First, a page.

• Myasthenia Gravis Celiac Disease
    • Obesity, Overweight & Celiac Disease
    • Osteoporosis, Osteomalacia, Bone Density and Celiac Disease
    • Psoriasis and Celiac Disease
    • Refractory Celiac Disease & Collagenous Sprue
    • Sarcoidosis and Celiac Disease
    • Scleroderma and Celiac Disease
    • Schizophrenia / Mental Problems and Celiac Disease
    • Sepsis and Celiac Disease
    • Sjogrens Syndrome and Celiac Disease
    • Skin Problems and Celiac Disease
    • Sleep Disorders and Celiac Disease
    • Thrombocytopenic Purpura and Celiac Disease
    • Thyroid & Pancreatic Disorders and Celiac Disease
    • Tuberculosis and Celiac Disease
  • The Origins of Celiac Disease
  • Gluten-Free Grains and Flours
  • Oats and Celiac Disease: Are They Gluten-Free?
  • Frequently Asked Questions
  • Celiac Disease Support Groups
    • United States of America: Celiac Disease Support Groups and Organizations
    • Outside the USA: Celiac Disease Support Groups and Contacts
  • Celiac Disease Doctor Listing
  • Kids and Celiac Disease
  • Gluten-Free Travel
  • Gluten-Free Cooking
  • Gluten-Free
  • Allergy vs. Intolerance
  • Tax Deductions for Gluten-Free Food
  • Gluten-Free Newsletters & Magazines
  • Gluten-Free & Celiac Disease Links
  • History of Celiac.com
    • History of Celiac.com Updates Through October 2007
    • Your E-mail in Support of Celiac.com 1996 to 2006

Find results in...

Find results that contain...


Date Created

  • Start

    End


Last Updated

  • Start

    End


Filter by number of...

Joined

  • Start

    End


Group


AIM


MSN


Website URL


ICQ


Yahoo


Jabber


Skype


Interests


Location

Found 12 results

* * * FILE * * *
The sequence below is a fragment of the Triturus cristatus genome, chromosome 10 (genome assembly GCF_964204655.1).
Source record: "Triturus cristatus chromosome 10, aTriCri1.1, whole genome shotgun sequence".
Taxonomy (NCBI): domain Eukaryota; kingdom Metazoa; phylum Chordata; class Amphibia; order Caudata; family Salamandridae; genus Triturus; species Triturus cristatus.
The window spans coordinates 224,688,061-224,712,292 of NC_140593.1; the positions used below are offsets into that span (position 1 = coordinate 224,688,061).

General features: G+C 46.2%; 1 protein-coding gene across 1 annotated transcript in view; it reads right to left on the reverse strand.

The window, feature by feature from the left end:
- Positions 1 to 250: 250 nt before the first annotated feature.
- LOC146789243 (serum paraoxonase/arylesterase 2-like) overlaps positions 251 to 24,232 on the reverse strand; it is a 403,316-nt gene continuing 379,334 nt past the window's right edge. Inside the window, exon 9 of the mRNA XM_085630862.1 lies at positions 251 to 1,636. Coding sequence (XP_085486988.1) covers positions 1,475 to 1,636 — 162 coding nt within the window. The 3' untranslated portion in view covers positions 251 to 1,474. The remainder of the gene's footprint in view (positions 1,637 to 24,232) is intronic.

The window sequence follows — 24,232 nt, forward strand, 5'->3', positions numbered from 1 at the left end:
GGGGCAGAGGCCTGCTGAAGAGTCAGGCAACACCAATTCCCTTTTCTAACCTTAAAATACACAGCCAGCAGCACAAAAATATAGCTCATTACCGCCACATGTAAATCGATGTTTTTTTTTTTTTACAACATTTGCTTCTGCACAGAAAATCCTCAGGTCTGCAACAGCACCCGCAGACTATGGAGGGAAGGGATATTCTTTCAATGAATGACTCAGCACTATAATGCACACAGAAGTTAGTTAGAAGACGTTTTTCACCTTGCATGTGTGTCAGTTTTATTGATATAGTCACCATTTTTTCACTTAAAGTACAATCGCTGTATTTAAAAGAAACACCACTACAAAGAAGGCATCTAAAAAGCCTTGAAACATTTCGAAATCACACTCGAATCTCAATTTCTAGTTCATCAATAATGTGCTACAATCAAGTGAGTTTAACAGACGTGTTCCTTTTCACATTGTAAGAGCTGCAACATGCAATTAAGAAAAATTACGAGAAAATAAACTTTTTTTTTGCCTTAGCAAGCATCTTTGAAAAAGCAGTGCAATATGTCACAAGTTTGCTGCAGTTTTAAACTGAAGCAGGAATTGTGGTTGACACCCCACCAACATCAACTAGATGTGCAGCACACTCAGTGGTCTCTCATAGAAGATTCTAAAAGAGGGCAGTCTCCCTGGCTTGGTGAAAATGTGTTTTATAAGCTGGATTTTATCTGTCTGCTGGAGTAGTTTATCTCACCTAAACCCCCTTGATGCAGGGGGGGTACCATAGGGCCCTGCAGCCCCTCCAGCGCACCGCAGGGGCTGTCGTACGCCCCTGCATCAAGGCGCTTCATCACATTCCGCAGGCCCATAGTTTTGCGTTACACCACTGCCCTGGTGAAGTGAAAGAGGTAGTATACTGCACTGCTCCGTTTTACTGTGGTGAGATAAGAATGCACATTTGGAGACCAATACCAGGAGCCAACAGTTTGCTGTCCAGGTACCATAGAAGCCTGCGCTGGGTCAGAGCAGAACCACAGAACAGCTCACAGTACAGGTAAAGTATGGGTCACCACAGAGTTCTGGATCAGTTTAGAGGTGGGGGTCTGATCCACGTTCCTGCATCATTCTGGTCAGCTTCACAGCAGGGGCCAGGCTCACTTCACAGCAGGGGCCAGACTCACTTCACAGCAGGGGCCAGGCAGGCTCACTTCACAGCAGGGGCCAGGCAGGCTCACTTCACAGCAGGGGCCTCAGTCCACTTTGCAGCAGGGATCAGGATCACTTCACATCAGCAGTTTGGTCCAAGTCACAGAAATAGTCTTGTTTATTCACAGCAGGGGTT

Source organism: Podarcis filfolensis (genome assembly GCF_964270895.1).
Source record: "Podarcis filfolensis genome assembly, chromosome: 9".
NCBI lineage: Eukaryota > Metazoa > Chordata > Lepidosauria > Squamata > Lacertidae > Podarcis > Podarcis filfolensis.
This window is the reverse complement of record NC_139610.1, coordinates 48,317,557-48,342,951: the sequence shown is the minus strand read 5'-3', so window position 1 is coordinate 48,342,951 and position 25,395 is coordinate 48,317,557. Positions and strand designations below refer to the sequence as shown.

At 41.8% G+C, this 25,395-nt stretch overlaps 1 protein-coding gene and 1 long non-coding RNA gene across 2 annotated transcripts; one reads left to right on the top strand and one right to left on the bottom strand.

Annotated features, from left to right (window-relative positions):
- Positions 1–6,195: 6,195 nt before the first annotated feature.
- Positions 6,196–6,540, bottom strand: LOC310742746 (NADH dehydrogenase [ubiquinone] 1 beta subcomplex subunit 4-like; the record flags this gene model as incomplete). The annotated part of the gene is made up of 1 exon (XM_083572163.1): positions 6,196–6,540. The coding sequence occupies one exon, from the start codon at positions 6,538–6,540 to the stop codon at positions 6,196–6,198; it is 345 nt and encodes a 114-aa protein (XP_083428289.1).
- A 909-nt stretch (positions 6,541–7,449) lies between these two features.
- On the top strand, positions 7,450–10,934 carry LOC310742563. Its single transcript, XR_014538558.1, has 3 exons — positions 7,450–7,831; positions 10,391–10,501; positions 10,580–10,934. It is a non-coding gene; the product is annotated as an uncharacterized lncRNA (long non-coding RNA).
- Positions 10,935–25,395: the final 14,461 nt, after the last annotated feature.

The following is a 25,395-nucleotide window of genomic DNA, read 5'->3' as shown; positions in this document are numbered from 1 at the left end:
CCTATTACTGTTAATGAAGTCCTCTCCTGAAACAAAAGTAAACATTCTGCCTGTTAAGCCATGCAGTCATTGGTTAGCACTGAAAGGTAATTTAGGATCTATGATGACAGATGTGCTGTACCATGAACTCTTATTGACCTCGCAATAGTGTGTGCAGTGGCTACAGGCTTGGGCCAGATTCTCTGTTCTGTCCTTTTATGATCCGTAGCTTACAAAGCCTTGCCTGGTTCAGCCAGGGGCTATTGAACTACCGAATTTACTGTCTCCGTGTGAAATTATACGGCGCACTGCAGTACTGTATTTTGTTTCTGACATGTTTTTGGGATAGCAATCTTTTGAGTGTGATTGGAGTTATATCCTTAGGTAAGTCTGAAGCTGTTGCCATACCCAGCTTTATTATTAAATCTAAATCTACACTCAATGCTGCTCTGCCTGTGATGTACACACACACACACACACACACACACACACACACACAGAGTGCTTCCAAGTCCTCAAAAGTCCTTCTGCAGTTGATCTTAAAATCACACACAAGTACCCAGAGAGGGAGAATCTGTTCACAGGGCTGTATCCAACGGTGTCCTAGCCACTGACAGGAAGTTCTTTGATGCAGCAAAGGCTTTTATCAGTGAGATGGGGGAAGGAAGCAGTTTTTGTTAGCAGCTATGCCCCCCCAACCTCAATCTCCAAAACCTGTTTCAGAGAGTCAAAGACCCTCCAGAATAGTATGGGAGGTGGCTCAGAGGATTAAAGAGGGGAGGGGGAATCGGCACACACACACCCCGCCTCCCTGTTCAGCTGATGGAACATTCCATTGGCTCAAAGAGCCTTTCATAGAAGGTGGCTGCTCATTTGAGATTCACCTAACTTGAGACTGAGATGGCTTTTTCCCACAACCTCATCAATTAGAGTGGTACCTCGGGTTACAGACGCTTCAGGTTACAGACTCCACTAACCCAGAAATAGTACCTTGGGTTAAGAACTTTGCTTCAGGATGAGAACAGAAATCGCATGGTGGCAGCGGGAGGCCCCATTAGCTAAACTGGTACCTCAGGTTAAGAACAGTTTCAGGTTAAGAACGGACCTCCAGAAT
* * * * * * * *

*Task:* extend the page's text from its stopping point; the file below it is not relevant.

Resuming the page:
1. I had a rant here about 3 months ago after I received the results of my own biopsy, and was advised to go gluten free anyway, which I still haven't done but I'm experimenting with foods and hope to be gluten free soon. I wanted to come here and ask your advice again, because my dad had a biopsy about 4 weeks ago, the results of which came today, and I am so surprised to read they're negative. They told him it was very likely that he had celiac because his blood test was transglutaminase positive. He has low iron, low vitamin D, reflux, and his long-term symptoms of M.E/Chronic Fatigue Syndrome which I know are also common symptoms of celiac. Everyone was sure he might have it, so I don't understand why his biopsy was "normal with no evidence" of the disease. The letter does however suggest further blood tests to see if he might develop celiac disease in the future. If his immune system is attacking and it's showing in his blood, doesn't that mean he's already developed it? Why would it do that if he didn't have celiac going on now? I've been encouraging him to try gluten free bread and biscuits but he's been reluctant, now he definitely won't. Should he? Or should he wave the whole thing off and continue eating his sandwiches like he did quite happily today? I guess they will tell him at the appointment. It's just so ridiculous because after he eats wheat he gets reflux! I was also counting on his results being positive... Sorry I'm rehashing my story now, but since 2011 I've had severe, chronic reflux that has gotten worse with time and has remained a mystery after a barium, manometry and two endoscopies; IBS; light headedness/heavy/cotton wool head with brain fog; headaches and jaw pain; muscle pain and severe weakness; sensitivity to noise, light, and heat, also the sun; fatigue and crashing after activity; bone pain; also severe acne that only responds to antibiotics; dry and flaky skin; brittle, cracked and peeling nails; year-round allergies, like having a mild cold permanently; and the occasional mouth ulcer and bleeding gums. The absolute worst is the reflux, followed by the IBS and then my head. I haven't been able to spin in a circle for years. I can't dance. Can't exercise. I feel so dizzy and sick all the time. Can't bend over or lie down with the reflux. Have cut out all acidic foods and FODMAPS. I am underweight. The reflux doesn't allow me to drink much water now because it feels like I have a little ocean of acid/bile sitting in my esophagus and drinking just adds more to it. So my throat has been so dry for months now. Barium and endoscopy both showed acid/bile sitting there, and a hernia. Manometry presumably showed no reason for reflux like a problem with the wave or a loose LES. But my blood work was negative and then my biopsy was negative. I cried on my friend's shoulder when I got that letter, and I've been counting on dad's results since. Now... Now what? I haven't heard from the hospital in 3 months, since my results came back. I don't know if they're waiting to figure out my father before figuring out me, or if they've discarded me. They told me I'm difficult. So I'm looking for gluten free foods but it's difficult without medical support, and being the only one in the house that wants to be gluten free, cross contamination is going to be a constant threat. Just persuading them to have a second toaster is a battle in itself. (Gluten free pancakes are all very well, but not if I put them in that toaster!) Honestly, I'm at my wits' end. I haven't been healthy since 2011. I'm only 28. I don't remember what it feels like to not have reflux, acid, bile; to eat anything with no pain or gas or toilet trips; to spin in a circle or go to amusement parks; what it feels like to have a clear head. I avoid sunny days. This was all triggered and set off at the end of 2011 by panic attacks and a hospital stay. Oh, I forgot to mention that my stools are often pale, like beech furniture (that might be a strange comparison!). I've really just... had it. So I'm not really sure what I'm asking... should we both go gluten free despite negative biopsies? Or might we just have M.E/Chronic Fatigue Syndrome, which my dad was diagnosed with 18 years ago? Thank you for reading!!